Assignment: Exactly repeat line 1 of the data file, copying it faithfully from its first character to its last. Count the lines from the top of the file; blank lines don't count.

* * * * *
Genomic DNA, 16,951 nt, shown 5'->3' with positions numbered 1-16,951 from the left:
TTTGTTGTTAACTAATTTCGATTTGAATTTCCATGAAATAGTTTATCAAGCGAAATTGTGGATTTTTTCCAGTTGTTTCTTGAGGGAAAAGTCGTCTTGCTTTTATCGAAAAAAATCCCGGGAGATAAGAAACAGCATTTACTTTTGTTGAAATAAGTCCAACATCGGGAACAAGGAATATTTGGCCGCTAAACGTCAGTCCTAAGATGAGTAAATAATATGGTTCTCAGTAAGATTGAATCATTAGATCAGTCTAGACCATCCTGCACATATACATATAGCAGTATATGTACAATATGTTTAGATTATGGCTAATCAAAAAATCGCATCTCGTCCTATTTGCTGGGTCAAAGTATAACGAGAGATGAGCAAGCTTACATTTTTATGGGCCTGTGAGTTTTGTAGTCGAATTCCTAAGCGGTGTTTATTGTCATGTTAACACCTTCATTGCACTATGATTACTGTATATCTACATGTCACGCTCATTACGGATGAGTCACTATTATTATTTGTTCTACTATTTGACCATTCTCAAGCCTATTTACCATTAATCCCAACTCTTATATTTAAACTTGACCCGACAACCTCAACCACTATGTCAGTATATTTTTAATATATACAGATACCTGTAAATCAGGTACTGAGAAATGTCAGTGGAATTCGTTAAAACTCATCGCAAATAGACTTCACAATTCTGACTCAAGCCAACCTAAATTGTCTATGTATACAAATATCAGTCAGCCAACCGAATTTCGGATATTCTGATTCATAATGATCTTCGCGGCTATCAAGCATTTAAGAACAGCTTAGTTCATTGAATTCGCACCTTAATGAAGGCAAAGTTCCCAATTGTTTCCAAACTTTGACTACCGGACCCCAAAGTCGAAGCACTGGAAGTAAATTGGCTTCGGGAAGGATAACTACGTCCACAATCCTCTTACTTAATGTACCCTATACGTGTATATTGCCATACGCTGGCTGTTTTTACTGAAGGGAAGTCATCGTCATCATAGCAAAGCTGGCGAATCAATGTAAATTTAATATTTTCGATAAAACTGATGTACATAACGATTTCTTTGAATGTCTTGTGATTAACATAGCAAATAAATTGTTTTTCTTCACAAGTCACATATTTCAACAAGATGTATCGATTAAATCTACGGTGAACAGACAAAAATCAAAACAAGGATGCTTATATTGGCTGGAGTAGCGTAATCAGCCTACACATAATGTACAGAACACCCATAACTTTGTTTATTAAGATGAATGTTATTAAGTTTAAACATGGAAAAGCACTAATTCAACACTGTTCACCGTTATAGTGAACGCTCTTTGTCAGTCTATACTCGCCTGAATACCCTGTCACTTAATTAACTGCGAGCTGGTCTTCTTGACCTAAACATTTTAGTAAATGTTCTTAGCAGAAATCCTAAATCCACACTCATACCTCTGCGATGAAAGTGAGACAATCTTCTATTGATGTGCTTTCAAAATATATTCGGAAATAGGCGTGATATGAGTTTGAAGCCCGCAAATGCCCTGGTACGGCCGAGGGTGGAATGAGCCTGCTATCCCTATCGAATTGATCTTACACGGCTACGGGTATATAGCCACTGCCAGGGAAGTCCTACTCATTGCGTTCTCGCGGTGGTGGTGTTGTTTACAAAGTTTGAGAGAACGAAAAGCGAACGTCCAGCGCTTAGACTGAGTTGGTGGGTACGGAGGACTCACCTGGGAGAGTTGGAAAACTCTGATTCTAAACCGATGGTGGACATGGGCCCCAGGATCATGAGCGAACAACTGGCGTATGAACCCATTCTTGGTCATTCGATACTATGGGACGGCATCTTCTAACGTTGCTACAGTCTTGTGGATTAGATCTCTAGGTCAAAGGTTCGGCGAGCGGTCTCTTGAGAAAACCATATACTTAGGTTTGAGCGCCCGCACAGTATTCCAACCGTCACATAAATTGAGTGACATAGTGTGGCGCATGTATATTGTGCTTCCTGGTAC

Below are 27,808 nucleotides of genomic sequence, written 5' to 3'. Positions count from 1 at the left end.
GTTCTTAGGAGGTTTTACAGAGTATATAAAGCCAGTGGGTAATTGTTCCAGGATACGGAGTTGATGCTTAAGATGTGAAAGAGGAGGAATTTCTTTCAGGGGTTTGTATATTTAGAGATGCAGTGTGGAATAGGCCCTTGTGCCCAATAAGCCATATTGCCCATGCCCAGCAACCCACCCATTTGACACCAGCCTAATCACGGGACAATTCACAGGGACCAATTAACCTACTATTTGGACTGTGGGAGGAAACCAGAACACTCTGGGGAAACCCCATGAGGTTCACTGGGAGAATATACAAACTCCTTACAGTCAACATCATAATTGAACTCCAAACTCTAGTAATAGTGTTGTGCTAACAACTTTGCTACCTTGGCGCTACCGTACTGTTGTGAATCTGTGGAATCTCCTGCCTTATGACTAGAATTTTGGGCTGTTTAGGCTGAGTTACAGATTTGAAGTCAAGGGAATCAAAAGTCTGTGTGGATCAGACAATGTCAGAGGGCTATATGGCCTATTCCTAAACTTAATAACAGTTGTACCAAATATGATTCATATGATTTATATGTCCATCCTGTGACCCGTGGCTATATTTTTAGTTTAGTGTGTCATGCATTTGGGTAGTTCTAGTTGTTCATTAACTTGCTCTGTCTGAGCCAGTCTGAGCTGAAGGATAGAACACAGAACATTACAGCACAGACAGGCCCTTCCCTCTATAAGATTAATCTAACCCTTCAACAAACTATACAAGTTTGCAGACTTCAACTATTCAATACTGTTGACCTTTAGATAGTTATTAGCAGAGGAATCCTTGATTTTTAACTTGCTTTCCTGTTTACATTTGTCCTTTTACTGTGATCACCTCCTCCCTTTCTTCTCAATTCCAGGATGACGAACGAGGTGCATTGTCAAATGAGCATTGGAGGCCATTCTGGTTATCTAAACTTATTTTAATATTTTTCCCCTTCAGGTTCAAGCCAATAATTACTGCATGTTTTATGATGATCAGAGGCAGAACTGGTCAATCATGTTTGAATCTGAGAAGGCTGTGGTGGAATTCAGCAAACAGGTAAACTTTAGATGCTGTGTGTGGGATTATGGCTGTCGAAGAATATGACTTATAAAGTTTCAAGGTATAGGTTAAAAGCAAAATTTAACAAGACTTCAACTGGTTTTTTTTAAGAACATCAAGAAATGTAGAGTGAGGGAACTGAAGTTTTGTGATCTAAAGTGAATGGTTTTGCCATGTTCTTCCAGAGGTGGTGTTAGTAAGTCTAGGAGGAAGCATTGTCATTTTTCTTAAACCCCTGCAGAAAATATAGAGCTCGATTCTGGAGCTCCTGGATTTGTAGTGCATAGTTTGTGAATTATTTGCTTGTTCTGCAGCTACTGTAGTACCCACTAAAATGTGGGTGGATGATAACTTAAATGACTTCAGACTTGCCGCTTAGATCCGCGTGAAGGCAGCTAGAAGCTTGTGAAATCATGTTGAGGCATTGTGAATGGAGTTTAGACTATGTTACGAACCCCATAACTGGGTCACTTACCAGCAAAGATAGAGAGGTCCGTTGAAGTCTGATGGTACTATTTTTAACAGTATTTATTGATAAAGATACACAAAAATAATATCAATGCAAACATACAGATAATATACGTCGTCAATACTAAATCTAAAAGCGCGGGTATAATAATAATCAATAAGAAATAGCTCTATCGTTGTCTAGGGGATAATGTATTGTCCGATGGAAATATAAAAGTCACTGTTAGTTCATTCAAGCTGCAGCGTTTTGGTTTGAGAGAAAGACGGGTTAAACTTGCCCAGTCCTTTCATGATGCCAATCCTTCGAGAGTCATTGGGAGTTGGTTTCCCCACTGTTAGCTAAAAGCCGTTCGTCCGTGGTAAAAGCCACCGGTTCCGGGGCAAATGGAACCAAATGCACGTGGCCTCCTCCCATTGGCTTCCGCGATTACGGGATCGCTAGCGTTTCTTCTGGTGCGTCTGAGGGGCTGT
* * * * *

Genomic DNA, 16,951 nt, shown 5'->3' with positions numbered 1-16,951 from the left: